From CMMI to TMMi

Although CMMI deals with software development organisational maturity, it only provides limited content on software testing maturity6 and it is this limitation which spurred the development of a closely related maturity model called the Test Maturity Model (TMM)7, which has since been superseded by the Test Maturity Model integration (TMMi), created by the TMMi Foundation8. Other testing‑related maturity models exist9, but TMMi is the focus of this article.

The first thing the observer will notice is the similarity between TMMi and CMMI. This is to be expected since TMMi is based on, and designed to be complementary to, the CMMI framework10; functioning as an adjunct to the CMMI testing maturity measure, in addition to exploiting CMMI to support its own implementation11. TMMi currently does not have a continuous version of its model12; it is staged only, which means that the path of improvement is general rather than user‑specific13. TMMi has five maturity levels arranged on a ‘ladder’. Figure 1 shows the maturity levels of TMMi along with each level’s process areas.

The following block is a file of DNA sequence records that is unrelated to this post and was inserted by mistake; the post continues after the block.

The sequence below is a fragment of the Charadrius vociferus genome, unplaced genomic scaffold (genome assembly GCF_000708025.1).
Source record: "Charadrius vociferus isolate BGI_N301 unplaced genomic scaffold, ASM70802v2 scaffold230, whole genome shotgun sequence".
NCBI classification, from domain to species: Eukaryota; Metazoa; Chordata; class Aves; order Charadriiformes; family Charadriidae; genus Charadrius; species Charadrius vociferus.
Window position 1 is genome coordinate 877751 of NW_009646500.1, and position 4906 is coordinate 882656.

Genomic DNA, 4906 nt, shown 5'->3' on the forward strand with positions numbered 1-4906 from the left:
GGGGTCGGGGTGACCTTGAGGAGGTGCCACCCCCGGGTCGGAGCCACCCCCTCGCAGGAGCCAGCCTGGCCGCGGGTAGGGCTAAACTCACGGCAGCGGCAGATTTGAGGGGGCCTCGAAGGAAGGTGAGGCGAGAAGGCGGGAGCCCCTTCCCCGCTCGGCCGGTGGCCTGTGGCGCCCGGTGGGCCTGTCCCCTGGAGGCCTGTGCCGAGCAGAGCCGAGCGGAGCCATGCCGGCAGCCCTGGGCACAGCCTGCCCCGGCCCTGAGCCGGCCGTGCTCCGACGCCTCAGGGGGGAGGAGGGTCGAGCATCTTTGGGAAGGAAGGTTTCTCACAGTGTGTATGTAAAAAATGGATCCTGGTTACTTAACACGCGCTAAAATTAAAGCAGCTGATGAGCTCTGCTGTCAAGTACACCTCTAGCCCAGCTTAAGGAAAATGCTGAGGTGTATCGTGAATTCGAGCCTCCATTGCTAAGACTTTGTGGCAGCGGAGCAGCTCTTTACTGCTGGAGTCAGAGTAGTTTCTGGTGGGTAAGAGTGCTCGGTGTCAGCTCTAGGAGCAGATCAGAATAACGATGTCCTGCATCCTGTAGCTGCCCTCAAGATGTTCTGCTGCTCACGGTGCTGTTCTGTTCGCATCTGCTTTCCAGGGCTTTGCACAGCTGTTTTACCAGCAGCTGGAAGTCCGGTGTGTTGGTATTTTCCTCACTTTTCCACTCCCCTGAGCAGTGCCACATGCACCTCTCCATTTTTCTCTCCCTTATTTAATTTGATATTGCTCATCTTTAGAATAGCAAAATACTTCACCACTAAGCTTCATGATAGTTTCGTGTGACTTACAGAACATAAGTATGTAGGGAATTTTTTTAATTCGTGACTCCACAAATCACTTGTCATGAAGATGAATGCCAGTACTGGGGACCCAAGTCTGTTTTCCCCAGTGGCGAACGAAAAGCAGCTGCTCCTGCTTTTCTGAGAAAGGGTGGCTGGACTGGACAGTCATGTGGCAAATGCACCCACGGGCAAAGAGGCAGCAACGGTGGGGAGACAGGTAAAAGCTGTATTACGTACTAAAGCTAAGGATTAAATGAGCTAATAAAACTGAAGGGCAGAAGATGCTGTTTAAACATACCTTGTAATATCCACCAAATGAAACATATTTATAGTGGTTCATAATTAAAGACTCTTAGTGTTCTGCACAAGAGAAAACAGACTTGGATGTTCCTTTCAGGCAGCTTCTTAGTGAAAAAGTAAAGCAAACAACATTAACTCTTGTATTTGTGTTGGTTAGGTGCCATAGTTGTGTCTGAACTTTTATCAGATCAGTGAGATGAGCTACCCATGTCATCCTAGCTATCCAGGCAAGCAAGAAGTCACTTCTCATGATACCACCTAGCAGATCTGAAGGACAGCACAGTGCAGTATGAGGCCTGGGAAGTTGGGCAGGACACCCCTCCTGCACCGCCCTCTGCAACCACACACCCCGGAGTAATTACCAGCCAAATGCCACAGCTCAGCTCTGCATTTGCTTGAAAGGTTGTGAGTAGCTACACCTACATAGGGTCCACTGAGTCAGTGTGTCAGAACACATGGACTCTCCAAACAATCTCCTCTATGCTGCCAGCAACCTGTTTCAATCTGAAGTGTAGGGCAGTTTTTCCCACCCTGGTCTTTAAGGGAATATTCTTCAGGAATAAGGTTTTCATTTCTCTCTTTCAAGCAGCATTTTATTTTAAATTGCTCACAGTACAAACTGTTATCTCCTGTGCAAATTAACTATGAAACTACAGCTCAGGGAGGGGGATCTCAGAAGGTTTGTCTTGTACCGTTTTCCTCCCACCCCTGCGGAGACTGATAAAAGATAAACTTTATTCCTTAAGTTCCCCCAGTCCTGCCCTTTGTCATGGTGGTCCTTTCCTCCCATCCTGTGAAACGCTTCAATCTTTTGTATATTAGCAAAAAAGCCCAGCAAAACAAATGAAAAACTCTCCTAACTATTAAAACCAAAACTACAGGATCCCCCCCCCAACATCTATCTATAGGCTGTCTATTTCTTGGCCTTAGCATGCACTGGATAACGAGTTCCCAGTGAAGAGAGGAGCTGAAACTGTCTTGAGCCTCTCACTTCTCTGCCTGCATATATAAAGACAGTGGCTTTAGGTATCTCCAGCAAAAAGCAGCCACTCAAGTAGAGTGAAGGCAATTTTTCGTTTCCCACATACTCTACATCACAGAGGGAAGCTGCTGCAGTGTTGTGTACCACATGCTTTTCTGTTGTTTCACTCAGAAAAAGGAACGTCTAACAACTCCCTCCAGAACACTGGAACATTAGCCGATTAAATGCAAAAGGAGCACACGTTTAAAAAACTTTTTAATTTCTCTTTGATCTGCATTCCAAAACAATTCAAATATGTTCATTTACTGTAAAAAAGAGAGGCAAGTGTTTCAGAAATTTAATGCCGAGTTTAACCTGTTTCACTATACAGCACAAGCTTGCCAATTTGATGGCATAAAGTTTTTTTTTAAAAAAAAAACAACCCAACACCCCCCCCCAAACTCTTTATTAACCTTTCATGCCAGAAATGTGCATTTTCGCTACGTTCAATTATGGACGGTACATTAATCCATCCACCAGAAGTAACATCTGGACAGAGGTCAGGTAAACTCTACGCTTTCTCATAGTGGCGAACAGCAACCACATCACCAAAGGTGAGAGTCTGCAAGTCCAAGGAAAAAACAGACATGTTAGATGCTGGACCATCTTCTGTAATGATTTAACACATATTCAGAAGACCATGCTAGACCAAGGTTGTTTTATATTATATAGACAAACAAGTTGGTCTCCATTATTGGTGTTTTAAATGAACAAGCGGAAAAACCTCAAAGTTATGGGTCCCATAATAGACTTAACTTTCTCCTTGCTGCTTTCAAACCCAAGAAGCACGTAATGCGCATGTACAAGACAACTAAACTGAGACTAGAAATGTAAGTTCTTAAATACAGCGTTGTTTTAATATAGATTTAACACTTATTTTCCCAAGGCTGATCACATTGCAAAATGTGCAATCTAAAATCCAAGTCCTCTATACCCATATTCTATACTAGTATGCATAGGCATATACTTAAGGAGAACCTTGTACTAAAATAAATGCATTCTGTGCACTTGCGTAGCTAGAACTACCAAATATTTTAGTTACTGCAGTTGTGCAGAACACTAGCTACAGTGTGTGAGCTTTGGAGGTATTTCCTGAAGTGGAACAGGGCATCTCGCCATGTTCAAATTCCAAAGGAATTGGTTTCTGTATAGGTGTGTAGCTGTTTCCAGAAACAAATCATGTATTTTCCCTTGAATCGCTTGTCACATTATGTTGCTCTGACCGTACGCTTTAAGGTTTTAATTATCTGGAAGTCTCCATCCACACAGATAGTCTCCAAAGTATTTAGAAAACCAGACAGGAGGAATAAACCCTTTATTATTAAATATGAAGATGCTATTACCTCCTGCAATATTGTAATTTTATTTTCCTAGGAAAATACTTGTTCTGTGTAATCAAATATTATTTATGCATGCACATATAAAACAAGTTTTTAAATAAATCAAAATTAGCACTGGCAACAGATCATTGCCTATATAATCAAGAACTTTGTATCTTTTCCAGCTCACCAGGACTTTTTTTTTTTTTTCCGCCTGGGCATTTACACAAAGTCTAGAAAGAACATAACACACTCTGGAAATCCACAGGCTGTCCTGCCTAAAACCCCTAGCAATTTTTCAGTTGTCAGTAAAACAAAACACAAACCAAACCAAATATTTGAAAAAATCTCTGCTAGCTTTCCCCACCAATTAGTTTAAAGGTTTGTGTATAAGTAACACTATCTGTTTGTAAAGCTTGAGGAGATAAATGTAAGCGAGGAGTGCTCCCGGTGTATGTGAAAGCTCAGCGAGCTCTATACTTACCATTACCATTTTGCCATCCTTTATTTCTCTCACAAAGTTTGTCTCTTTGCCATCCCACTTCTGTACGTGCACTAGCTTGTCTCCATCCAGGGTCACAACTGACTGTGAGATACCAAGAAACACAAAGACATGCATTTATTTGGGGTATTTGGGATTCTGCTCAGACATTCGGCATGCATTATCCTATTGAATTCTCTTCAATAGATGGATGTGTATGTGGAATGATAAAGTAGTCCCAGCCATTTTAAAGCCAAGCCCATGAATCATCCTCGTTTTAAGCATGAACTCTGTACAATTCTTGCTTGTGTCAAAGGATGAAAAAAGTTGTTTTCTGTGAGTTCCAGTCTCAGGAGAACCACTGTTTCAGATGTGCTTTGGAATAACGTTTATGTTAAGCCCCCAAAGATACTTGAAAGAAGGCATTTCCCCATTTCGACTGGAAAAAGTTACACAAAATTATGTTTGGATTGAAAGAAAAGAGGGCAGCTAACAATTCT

Figure 1. The TMMi ladder (source: The Little TMMi).
Figure 1. The TMMi ladder (source: The Little TMMi).

The constituents of a process area

Each process area is made up of goals and practices. The relationships between the constituents are intricate, but are best explained by the relational diagram shown in Figure 2.

Figure 2. A relational diagram showing the structure of a TMMi process area (source: The Little TMMi).
Figure 2. A relational diagram showing the structure of a TMMi process area (source: The Little TMMi).